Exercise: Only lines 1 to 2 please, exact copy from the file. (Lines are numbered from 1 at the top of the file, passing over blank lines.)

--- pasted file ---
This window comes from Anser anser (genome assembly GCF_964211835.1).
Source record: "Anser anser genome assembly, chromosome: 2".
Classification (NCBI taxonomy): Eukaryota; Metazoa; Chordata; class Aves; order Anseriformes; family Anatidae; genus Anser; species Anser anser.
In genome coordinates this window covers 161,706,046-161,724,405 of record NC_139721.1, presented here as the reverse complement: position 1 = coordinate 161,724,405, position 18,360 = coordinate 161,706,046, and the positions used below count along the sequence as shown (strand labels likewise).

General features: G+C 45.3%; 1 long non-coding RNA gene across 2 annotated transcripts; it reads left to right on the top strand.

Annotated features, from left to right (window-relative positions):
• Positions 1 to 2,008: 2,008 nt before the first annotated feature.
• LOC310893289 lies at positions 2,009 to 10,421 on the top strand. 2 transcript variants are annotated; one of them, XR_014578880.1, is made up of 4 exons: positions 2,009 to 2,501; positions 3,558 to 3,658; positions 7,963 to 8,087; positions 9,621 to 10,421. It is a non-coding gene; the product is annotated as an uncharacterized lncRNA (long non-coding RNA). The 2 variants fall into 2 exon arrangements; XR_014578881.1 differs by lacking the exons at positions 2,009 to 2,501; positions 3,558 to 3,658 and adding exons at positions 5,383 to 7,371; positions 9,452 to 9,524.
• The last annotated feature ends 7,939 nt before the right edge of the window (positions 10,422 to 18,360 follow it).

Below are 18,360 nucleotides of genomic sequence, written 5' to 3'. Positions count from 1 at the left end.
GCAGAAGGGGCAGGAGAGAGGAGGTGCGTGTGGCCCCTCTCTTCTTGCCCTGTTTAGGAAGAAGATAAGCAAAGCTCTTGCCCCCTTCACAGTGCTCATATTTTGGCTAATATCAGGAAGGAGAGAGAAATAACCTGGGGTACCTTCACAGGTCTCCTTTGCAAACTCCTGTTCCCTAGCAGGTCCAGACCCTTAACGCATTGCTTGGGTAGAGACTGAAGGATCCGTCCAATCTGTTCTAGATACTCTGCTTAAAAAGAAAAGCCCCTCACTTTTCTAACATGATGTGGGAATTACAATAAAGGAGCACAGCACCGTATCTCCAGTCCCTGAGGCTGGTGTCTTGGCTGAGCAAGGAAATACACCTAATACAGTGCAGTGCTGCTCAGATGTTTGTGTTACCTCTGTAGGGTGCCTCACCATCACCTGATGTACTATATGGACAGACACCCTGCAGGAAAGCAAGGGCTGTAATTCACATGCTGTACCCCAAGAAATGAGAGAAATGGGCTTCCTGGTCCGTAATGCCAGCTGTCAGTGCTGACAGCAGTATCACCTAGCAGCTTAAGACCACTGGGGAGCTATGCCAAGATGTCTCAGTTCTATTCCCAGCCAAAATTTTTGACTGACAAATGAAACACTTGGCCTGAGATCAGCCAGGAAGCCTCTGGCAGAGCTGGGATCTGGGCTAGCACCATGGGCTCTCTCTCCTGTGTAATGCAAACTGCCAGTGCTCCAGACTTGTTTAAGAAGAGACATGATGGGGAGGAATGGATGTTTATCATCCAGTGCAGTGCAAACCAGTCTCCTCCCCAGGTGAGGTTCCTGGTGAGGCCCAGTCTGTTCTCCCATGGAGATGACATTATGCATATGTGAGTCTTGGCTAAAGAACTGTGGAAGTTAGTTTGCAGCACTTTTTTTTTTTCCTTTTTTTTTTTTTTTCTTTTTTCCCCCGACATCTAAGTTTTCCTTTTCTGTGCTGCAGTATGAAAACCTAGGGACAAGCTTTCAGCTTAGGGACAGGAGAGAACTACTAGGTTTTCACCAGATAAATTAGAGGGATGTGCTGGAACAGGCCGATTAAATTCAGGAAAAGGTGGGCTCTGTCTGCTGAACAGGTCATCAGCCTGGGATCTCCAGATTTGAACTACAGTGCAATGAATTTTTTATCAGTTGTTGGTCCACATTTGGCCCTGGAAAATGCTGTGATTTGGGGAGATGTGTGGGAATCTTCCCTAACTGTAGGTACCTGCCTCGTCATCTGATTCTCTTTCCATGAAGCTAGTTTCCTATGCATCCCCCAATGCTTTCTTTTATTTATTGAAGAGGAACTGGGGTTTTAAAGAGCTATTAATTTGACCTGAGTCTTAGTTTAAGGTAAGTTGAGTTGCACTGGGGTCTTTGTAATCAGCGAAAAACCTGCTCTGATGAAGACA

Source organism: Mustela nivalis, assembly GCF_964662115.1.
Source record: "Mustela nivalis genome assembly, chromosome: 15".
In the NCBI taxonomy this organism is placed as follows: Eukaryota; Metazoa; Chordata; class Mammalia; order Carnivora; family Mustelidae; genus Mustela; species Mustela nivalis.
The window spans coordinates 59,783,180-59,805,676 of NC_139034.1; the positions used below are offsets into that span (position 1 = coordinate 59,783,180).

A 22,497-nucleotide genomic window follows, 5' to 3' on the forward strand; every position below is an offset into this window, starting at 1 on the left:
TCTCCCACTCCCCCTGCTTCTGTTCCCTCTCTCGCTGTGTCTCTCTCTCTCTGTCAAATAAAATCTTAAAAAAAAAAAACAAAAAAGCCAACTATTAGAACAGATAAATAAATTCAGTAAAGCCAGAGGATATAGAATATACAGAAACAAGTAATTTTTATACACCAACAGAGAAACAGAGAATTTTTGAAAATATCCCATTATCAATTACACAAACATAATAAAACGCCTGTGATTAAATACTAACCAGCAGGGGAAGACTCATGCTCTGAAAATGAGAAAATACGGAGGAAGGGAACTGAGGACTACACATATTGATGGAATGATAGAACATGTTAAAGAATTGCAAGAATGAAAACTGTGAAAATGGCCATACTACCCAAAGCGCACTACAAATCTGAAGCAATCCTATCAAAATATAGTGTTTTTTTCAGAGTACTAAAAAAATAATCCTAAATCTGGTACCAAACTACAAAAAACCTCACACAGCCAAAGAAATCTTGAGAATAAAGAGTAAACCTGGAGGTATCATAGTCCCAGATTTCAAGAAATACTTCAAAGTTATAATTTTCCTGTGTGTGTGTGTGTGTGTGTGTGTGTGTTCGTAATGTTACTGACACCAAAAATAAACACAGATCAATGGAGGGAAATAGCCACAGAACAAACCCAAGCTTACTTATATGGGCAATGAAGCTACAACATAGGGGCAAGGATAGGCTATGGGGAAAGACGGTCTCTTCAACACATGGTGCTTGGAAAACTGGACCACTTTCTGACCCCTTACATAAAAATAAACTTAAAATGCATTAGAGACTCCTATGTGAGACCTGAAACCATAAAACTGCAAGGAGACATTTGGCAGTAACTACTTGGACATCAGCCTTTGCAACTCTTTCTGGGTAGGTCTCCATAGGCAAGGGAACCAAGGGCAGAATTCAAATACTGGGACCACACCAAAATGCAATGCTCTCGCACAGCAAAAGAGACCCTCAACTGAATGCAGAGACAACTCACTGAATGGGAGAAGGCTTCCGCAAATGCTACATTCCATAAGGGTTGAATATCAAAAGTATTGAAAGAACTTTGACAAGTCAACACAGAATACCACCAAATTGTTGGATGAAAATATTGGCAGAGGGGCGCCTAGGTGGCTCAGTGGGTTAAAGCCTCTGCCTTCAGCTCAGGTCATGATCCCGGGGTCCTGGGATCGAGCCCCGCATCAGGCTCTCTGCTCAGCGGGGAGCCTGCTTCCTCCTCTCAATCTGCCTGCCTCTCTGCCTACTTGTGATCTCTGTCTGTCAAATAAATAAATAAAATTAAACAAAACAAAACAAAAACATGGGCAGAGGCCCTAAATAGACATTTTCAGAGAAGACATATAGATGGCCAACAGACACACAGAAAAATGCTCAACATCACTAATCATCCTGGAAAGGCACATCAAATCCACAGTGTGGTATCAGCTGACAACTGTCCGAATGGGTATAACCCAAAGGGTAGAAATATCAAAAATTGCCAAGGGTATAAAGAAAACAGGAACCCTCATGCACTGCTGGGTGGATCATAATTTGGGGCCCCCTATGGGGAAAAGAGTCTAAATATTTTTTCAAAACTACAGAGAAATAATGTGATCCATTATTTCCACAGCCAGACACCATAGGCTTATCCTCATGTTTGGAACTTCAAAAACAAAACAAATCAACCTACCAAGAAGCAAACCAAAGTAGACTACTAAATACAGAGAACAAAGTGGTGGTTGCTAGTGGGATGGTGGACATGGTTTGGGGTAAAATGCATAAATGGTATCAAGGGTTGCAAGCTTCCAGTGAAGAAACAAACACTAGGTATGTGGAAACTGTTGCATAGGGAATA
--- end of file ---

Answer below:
This window comes from Anser anser (genome assembly GCF_964211835.1).
Source record: "Anser anser genome assembly, chromosome: 2".